The Dry By: Elaine Lutton

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This article will not be a critique of that excellent crime novel by Jane Harper, nor will it be about the recently released Australian film starring Eric Bana which I would urge you all to attend.

I read the novel several years ago whilst I was visiting my son in Melbourne, on his recommendation. He is an avid reader of fiction, there is always a book beside his bed. As a man, he is a far cry from the little boy who once told me that reading was a sport for girls!

No, the dry I am referring to is my very own “dry”, my attempt to give up the demon drink for the entire month of February.

“Why?” you might ask. In my case, the lead up to Christmas, Christmas itself, New Year and then my influx of visitors had led to an intake of alcohol way beyond that recommended by the Australian Medical Council and I was determined to correct this fall from grace and so prove to myself that I did not have an addictive personality. As an extra incentive, I had a referral for a blood test that I had been carrying around for the past two months or so, and I desperately wanted my results to impress my lovely doctor. I knew it could be done as my record for abstinence had stretched for eight and a half weeks on a previous occasion for differing reasons.

I mentioned to a friend that I would not be having a glass of red wine or “bubbles” with her as February was going to be my Lenten month. She merely laughed in what I considered to be a very unfeeling fashion and pointed out that I had chosen a good month for it, February being the shortest month of the year. This had never crossed my innocent mind but I did inwardly congratulate myself on the wisdom of my choice.

Yes, choice, and that might be the difference because I do have friends who are on a lifetime dry for a variety of reasons. None of them are “wowsers” and several still have their tongues hanging out when a festive season comes around. I unreservedly admire their fortitude and am at a loss as to how I might cope in these circumstances. Very badly, I suspect. There is light at the end of my particular tunnel but theirs is a lifetime sentence.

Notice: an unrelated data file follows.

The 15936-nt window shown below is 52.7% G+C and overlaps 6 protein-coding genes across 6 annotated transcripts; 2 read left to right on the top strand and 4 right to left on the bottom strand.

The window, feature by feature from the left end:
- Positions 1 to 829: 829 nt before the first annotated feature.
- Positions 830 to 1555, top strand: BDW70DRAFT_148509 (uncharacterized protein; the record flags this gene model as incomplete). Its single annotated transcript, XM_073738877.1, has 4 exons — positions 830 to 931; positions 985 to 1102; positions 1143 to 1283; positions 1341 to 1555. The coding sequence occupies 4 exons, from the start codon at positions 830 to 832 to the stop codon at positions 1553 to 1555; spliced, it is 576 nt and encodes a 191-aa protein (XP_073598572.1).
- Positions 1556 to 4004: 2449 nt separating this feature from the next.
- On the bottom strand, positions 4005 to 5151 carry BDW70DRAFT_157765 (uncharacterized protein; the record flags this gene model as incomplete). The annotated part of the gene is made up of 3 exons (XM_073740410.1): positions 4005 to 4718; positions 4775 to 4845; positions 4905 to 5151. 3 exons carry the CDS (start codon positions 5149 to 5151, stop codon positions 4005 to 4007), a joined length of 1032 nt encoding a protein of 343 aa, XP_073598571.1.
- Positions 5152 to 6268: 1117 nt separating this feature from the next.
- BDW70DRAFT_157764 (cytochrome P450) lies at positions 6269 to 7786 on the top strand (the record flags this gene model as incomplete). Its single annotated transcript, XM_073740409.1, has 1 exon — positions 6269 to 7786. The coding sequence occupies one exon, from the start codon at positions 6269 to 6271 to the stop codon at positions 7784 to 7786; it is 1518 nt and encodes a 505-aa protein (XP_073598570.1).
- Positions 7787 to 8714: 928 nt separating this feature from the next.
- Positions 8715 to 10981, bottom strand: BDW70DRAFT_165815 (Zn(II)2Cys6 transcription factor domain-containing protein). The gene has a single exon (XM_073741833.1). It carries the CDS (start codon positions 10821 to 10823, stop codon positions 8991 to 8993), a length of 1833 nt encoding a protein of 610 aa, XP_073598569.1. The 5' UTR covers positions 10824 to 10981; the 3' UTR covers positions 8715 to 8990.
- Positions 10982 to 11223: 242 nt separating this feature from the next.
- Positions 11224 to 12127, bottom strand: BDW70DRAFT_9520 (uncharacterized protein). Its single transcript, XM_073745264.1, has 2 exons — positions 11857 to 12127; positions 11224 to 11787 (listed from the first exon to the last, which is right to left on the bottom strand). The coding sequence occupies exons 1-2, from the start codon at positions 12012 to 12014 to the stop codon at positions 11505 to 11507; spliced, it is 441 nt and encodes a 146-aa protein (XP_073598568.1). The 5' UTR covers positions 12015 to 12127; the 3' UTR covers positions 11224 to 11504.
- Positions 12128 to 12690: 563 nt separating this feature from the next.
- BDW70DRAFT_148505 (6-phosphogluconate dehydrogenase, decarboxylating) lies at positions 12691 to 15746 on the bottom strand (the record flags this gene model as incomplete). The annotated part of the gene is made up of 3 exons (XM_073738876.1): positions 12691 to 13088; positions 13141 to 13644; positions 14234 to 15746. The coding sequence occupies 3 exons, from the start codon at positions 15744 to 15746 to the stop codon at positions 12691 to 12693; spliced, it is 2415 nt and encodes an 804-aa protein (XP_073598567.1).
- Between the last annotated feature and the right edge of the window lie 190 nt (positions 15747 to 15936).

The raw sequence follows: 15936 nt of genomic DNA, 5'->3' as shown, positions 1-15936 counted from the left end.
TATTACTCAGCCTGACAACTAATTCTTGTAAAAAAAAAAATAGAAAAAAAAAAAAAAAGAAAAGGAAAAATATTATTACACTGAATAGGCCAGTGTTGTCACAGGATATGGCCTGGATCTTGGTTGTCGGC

I was fortunate though, in that I am old enough for no-one to have heard of the perils of drinking champagne, eating soft cheeses and salamis, the consuming of oysters and even soft-boiled eggs when I was pregnant. Heavens above, I was even known to smoke the very occasional cigarette. Poor girls nowadays get very disapproving stares if they appear to be in an interesting condition and are seen to be so much as sniffing at the contents of their partner’s glass. And a nine-month dry term is not all they get for their night of fun and frivolity, there is the business of breast-feeding the resultant babe with the lengthening, not shortening, of the sentence for good behaviour. Most unfair. I am totally amazed that the human race manages to continue! What a breed of stalwart women we have raised!

Not for one minute would I encourage the prospective Mothers of our Nation to disregard these very necessary warnings; what has been learnt cannot be unlearnt. It is just that I am grateful for my ignorance during my time of fecundity.

I once, very unwisely, confessed to my drinking whilst I was pregnant with my children. My son exclaimed, in what I hope was mock horror, “You mean I would have been even more handsome and intelligent!” He really is a very modest fellow!

At the time of writing this, it would seem I have eight days, nineteen hours and thirty minutes approximately to go before I can front up to the local vampire clinic and get them to take a sample of the red stuff and scour it for any traces of past or present wickedness. Not that I am counting of course! It will then only remain for me to visit my lovely G.P. (see above) and receive his congratulations on being an exceptionally well-behaved young lady.

After this, I can hasten home, retrieve all the bottles I have hidden from myself, assuming I can remember where I placed them, and, NO! You thought I was going to say, get plastered, didn’t you? I have no intention of undoing all the good work I have achieved at such cost, but I do have an important birthday luncheon of a friend to attend the next day, and I shall allow myself a celebratory glass of Bubbles in honour of the occasion.